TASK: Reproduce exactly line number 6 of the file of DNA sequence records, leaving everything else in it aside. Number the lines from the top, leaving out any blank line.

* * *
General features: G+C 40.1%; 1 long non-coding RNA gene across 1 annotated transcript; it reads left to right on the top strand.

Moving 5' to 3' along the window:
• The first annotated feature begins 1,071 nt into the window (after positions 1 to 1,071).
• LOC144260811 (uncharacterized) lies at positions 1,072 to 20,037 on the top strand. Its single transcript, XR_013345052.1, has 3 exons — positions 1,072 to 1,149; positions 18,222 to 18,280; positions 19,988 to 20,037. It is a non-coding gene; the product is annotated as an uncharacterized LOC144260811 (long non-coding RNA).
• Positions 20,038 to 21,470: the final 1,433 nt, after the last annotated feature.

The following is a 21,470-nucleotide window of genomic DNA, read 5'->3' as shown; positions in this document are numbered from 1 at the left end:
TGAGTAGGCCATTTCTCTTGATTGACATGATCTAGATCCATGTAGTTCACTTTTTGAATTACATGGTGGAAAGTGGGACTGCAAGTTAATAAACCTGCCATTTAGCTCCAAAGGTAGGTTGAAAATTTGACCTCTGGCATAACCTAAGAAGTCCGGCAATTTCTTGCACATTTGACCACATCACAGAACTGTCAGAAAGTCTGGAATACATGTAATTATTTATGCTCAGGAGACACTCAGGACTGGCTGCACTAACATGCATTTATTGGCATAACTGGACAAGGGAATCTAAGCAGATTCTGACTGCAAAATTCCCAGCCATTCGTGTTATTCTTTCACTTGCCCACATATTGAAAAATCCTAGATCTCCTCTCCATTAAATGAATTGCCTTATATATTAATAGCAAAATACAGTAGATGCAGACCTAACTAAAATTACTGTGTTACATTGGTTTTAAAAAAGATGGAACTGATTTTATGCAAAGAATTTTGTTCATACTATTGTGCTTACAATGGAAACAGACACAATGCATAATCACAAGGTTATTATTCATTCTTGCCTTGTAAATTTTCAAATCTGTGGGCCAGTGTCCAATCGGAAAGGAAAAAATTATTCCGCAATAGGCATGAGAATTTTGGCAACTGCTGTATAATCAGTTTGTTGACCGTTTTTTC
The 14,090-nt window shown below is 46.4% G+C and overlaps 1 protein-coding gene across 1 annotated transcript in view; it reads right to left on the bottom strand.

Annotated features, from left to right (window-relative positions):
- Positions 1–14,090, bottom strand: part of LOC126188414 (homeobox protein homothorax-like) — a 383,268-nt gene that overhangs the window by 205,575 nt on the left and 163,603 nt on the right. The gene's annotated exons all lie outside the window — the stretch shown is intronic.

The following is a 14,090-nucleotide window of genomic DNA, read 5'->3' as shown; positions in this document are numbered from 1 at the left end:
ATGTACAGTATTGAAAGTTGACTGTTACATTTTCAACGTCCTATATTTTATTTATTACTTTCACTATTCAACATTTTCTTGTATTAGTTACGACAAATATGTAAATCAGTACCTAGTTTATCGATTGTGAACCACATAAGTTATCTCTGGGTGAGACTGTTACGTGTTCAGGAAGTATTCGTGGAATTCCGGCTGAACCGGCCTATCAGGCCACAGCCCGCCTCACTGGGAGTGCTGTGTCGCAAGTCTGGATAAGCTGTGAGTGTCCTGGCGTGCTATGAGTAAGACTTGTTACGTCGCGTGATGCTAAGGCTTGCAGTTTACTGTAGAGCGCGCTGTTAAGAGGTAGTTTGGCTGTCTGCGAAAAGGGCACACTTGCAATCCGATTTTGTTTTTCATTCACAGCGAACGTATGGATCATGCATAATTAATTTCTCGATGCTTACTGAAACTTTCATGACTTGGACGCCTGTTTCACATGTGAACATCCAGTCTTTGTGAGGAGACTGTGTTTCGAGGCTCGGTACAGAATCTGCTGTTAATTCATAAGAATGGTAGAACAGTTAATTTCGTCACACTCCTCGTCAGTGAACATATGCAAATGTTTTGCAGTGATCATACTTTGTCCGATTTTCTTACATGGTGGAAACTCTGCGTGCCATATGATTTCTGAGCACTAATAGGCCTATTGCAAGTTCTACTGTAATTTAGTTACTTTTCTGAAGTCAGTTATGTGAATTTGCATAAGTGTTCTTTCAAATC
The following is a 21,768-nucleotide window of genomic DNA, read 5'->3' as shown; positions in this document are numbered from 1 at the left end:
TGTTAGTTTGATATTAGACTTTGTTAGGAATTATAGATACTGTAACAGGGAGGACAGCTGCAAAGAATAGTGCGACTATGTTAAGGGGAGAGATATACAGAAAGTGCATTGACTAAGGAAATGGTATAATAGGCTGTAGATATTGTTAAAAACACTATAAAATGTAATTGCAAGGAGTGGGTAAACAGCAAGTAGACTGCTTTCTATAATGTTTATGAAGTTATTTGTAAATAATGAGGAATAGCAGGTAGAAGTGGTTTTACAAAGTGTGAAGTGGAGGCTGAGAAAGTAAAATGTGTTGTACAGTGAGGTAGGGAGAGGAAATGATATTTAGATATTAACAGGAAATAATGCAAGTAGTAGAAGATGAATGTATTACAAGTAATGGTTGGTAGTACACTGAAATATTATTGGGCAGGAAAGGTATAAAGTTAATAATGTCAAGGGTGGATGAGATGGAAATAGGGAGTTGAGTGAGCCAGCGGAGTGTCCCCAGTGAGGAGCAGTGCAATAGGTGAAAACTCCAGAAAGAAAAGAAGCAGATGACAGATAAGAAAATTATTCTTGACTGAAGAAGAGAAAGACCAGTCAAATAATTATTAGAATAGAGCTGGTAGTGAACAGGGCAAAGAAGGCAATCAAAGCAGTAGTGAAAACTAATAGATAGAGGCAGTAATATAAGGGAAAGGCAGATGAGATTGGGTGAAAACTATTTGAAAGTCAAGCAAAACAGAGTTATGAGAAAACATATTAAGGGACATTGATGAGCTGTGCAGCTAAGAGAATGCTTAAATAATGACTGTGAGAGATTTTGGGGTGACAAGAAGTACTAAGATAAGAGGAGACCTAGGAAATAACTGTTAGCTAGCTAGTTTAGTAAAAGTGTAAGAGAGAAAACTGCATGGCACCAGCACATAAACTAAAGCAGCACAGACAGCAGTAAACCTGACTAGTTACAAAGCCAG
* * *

The following is a 21,470-nucleotide window of genomic DNA, read 5'->3' as shown; positions in this document are numbered from 1 at the left end: